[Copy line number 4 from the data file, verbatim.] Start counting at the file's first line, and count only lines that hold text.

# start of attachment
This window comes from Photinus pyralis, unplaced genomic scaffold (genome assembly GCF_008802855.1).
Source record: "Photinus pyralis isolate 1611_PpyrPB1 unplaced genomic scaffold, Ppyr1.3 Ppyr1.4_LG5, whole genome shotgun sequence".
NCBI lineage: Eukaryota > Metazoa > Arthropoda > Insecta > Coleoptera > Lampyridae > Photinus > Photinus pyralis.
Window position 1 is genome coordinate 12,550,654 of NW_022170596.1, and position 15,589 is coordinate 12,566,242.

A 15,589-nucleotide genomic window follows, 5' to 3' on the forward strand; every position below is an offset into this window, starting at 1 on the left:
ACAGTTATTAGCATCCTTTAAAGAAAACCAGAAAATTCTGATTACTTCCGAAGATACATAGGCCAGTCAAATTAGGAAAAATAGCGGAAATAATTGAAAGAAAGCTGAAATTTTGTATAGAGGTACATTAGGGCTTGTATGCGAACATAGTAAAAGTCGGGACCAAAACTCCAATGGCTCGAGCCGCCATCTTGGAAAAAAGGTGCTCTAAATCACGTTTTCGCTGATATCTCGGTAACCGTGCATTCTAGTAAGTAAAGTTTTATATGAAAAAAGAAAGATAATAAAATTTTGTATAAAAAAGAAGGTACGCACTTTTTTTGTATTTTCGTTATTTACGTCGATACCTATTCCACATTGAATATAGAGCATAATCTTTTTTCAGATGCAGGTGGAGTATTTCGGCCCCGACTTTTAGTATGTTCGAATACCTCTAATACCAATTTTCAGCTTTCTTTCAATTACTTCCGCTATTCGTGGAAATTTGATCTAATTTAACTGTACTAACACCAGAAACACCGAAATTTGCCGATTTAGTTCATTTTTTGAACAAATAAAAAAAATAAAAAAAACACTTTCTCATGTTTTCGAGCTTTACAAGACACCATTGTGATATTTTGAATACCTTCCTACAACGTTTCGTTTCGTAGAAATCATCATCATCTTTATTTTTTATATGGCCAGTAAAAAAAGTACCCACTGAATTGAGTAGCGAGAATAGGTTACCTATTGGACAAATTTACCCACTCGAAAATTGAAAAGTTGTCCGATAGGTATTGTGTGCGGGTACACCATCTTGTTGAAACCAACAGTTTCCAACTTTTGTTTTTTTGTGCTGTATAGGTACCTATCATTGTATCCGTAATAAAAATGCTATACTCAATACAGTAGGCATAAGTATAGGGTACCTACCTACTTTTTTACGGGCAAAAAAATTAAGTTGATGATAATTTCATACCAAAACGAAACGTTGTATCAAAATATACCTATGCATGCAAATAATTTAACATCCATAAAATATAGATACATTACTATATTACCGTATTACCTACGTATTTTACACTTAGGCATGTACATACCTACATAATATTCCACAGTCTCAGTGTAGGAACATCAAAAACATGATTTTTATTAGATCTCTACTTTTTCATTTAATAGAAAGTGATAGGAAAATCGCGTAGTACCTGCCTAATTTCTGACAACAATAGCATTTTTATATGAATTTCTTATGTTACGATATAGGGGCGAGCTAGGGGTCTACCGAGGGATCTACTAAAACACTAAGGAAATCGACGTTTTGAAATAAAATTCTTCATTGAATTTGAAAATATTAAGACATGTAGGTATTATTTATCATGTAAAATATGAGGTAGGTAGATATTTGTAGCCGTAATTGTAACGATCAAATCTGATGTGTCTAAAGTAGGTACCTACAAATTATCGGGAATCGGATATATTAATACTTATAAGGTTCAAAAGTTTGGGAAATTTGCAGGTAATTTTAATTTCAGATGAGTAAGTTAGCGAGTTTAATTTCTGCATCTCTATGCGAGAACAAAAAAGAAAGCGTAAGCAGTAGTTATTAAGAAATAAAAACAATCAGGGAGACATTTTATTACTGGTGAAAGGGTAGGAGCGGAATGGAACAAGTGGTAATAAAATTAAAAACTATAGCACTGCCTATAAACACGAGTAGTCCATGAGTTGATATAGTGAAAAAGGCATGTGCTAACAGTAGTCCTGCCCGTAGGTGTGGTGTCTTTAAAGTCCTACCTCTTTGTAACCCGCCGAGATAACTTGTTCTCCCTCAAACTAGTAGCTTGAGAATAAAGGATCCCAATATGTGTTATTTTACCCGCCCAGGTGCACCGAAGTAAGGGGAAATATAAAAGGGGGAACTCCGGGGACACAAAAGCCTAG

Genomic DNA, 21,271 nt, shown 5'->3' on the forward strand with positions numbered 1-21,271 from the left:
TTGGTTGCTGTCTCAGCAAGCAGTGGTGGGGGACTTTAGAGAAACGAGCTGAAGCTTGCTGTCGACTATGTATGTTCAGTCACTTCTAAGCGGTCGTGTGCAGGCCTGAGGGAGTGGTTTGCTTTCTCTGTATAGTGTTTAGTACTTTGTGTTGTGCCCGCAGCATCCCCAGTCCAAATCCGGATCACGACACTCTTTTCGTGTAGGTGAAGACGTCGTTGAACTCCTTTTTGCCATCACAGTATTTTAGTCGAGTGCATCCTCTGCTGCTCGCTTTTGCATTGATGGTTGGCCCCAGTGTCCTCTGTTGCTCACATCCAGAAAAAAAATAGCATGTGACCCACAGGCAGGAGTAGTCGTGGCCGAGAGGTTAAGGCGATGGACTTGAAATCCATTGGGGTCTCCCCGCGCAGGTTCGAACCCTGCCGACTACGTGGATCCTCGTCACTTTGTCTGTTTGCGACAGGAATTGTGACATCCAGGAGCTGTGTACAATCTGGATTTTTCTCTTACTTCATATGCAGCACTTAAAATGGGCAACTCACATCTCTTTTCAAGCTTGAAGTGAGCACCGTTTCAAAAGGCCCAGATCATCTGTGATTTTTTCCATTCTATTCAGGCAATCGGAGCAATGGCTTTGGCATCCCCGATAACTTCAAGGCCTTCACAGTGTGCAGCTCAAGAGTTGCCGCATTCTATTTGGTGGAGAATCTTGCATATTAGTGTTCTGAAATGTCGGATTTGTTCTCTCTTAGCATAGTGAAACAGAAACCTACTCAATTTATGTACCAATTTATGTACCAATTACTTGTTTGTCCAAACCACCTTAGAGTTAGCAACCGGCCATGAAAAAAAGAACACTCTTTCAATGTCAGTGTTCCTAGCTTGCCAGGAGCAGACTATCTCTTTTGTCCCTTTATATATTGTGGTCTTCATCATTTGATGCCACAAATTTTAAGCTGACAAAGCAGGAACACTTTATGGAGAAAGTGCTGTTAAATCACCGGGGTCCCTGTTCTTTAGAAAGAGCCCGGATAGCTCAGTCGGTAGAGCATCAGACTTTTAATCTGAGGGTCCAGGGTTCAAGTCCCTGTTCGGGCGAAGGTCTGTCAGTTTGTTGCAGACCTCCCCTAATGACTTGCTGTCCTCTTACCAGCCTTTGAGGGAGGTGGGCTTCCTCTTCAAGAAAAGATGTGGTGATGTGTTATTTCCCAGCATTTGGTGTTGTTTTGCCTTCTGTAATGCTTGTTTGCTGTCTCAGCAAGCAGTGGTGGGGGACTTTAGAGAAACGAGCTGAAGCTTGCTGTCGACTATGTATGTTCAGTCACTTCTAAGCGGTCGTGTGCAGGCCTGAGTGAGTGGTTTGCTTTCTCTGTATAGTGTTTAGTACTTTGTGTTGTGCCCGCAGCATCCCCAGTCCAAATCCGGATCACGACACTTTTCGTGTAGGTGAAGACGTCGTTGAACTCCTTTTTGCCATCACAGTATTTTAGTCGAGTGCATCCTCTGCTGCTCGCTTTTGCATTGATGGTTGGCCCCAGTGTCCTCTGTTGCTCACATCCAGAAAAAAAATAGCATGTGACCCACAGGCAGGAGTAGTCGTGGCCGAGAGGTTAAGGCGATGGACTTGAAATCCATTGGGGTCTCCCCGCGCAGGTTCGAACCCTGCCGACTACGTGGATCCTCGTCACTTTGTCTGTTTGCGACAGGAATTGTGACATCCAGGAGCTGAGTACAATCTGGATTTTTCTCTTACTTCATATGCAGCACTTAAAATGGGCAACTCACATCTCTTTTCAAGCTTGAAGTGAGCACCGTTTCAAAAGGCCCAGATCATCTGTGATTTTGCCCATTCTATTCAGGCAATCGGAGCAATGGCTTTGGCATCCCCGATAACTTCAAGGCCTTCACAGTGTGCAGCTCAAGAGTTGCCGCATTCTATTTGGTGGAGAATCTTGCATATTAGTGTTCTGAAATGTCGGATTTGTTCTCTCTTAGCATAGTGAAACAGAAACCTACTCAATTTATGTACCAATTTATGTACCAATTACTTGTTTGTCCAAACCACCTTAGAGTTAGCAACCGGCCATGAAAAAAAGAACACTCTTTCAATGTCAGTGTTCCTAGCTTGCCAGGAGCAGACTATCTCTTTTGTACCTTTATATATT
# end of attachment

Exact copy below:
Window position 1 is genome coordinate 12,550,654 of NW_022170596.1, and position 15,589 is coordinate 12,566,242.